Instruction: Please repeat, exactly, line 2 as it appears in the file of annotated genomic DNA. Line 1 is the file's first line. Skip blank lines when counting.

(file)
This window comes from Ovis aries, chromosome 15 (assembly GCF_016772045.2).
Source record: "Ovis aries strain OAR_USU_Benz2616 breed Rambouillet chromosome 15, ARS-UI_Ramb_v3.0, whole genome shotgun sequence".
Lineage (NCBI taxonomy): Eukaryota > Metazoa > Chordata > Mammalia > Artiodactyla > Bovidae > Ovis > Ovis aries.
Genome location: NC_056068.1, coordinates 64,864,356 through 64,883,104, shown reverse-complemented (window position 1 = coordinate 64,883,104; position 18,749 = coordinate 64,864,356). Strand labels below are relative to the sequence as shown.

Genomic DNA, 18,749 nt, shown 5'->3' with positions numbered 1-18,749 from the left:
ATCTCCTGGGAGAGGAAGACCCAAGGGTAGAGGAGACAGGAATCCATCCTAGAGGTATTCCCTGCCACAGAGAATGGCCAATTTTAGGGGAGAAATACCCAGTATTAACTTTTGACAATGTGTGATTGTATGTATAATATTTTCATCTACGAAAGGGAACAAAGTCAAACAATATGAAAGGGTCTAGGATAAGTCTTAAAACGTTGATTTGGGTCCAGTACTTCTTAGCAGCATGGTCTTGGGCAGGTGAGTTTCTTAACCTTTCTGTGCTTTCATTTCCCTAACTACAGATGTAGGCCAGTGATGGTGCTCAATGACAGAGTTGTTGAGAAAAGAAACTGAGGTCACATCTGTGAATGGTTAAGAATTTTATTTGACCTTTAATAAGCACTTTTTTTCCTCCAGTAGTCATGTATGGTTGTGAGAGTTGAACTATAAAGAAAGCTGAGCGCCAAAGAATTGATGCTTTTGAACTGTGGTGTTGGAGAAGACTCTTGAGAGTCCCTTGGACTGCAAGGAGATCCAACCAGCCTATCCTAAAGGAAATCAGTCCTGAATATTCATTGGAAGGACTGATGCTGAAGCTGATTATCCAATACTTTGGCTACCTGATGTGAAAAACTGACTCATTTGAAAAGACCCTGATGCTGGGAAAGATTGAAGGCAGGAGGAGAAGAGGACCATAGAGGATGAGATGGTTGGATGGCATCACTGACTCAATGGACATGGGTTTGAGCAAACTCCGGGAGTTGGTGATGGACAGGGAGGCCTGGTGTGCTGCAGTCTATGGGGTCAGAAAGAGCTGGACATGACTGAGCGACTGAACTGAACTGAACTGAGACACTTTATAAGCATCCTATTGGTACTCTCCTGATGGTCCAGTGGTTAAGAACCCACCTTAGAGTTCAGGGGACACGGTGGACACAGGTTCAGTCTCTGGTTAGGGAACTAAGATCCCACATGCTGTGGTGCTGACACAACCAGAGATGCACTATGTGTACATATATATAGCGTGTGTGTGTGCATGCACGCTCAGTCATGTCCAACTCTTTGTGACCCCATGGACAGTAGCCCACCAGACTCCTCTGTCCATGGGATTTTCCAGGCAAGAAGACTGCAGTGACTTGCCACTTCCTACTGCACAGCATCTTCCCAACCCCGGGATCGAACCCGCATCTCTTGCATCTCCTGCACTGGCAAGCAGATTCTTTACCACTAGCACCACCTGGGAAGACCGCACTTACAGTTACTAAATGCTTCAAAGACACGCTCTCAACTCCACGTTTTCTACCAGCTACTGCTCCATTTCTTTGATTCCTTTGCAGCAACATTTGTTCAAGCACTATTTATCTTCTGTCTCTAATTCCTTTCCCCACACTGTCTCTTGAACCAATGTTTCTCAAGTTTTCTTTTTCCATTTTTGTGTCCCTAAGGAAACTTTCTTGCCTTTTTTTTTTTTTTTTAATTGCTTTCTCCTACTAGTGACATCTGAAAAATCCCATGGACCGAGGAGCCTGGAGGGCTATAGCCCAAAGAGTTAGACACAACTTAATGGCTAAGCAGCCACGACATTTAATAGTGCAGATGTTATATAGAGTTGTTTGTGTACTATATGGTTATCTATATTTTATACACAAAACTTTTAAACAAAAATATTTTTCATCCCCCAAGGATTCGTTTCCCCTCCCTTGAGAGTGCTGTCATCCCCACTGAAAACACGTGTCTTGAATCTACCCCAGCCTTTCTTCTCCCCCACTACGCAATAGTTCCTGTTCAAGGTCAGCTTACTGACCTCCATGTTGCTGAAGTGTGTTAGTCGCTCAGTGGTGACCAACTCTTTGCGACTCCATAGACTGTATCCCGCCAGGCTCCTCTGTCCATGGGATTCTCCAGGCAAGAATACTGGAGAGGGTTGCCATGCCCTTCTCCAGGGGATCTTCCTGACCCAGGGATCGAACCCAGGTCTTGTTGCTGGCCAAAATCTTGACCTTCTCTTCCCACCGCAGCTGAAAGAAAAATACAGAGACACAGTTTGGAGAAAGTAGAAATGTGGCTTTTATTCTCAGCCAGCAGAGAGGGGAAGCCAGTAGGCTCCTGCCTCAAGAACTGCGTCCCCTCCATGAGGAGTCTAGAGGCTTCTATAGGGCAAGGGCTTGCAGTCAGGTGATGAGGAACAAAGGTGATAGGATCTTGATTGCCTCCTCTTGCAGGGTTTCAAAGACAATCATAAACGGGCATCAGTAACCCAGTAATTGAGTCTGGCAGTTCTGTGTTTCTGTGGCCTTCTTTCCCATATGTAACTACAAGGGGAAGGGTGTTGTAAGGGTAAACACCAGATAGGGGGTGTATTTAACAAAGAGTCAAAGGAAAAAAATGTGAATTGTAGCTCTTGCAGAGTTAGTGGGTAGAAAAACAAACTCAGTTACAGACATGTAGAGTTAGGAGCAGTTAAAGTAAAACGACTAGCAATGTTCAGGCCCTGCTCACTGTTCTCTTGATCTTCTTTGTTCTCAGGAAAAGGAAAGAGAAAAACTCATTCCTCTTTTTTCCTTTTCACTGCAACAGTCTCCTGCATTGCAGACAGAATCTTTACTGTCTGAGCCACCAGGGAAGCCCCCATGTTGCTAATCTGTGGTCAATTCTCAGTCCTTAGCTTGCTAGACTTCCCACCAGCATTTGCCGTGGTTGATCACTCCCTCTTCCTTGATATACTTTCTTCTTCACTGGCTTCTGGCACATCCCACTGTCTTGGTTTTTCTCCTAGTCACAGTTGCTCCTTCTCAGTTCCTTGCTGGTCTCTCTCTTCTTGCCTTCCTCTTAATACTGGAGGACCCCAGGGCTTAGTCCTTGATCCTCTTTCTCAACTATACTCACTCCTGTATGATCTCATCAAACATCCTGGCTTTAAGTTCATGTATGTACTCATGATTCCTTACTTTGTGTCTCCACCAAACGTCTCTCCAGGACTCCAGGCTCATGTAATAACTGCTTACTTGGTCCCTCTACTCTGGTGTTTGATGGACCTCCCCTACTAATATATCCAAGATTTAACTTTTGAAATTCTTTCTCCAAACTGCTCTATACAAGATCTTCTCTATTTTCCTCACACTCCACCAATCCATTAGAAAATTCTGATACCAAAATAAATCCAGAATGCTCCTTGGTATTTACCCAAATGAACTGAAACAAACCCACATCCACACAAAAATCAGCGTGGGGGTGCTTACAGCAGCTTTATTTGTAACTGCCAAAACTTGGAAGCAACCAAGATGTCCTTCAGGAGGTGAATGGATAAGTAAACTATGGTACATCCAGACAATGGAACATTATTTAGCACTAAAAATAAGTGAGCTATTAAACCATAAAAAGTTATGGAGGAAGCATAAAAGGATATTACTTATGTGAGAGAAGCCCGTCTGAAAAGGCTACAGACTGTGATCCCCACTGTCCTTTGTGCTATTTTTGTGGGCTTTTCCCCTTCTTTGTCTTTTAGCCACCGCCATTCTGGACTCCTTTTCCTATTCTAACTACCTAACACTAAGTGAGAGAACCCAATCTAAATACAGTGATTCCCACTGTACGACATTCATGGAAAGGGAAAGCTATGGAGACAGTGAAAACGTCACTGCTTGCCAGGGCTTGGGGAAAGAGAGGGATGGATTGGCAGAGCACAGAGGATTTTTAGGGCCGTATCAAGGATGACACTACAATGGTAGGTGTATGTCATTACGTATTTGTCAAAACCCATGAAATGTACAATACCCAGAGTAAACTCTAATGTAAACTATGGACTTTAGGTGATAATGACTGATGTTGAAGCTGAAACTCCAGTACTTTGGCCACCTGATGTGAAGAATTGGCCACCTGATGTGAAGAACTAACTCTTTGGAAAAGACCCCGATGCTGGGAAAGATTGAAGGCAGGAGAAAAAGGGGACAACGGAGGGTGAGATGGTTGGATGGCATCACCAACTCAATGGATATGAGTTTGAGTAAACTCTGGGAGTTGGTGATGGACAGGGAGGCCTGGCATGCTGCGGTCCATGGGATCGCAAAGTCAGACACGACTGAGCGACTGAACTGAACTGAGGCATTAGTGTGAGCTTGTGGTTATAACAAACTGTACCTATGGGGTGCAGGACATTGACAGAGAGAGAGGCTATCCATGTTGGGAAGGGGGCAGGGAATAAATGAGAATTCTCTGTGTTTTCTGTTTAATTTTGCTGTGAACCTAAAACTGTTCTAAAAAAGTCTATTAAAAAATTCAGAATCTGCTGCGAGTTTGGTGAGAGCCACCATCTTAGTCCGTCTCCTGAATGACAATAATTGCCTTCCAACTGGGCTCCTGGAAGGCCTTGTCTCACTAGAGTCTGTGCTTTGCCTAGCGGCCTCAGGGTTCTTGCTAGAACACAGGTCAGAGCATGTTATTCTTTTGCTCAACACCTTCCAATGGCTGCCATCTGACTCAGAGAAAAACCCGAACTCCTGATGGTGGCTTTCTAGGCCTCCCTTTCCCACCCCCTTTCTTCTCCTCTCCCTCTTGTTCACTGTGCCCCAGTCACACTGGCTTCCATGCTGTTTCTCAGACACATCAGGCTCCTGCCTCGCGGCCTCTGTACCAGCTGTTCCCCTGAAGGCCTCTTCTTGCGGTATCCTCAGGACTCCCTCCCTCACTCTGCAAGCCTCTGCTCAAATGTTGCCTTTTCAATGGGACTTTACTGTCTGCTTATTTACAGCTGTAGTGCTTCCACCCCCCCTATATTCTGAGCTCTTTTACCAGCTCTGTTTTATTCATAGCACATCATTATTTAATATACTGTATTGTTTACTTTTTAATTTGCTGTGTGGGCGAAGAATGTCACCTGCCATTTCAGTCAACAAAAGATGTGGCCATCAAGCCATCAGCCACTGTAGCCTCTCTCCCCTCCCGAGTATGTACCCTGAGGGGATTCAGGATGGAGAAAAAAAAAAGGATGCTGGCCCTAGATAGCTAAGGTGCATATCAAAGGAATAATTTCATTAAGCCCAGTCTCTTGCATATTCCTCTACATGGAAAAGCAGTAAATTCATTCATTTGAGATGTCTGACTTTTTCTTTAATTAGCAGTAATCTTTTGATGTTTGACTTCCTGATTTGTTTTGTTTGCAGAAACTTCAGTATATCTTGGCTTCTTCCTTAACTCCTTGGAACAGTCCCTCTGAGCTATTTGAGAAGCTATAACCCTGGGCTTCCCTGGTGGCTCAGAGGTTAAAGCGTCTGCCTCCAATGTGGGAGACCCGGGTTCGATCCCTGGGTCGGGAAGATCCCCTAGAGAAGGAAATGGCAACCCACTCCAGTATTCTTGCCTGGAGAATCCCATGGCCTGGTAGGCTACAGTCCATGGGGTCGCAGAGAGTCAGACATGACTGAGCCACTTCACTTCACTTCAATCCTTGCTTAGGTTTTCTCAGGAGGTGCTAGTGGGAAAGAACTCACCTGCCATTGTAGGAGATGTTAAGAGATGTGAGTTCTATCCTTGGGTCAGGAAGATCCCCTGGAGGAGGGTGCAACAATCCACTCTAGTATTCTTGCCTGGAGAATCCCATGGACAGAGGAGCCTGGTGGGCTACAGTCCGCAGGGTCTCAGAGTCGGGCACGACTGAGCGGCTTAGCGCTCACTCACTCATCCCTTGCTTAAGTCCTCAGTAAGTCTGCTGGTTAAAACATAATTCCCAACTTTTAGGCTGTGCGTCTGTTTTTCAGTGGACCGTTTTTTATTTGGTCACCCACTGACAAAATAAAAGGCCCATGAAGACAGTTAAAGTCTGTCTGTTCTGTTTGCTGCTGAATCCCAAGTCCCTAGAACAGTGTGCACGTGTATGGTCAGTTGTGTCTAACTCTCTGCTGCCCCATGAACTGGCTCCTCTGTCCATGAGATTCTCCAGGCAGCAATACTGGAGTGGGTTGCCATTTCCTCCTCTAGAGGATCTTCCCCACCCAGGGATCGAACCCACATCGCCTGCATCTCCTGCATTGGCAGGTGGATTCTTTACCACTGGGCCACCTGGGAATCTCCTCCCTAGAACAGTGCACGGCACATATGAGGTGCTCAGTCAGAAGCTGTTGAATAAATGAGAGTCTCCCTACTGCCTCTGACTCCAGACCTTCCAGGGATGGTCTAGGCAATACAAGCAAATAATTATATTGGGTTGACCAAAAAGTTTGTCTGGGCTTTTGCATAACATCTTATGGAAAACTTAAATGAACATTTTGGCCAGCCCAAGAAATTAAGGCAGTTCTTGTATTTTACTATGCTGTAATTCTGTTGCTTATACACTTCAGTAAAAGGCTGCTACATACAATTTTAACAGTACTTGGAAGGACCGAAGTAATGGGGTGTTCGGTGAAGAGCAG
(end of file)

Source record: "Ovis aries strain OAR_USU_Benz2616 breed Rambouillet chromosome 15, ARS-UI_Ramb_v3.0, whole genome shotgun sequence".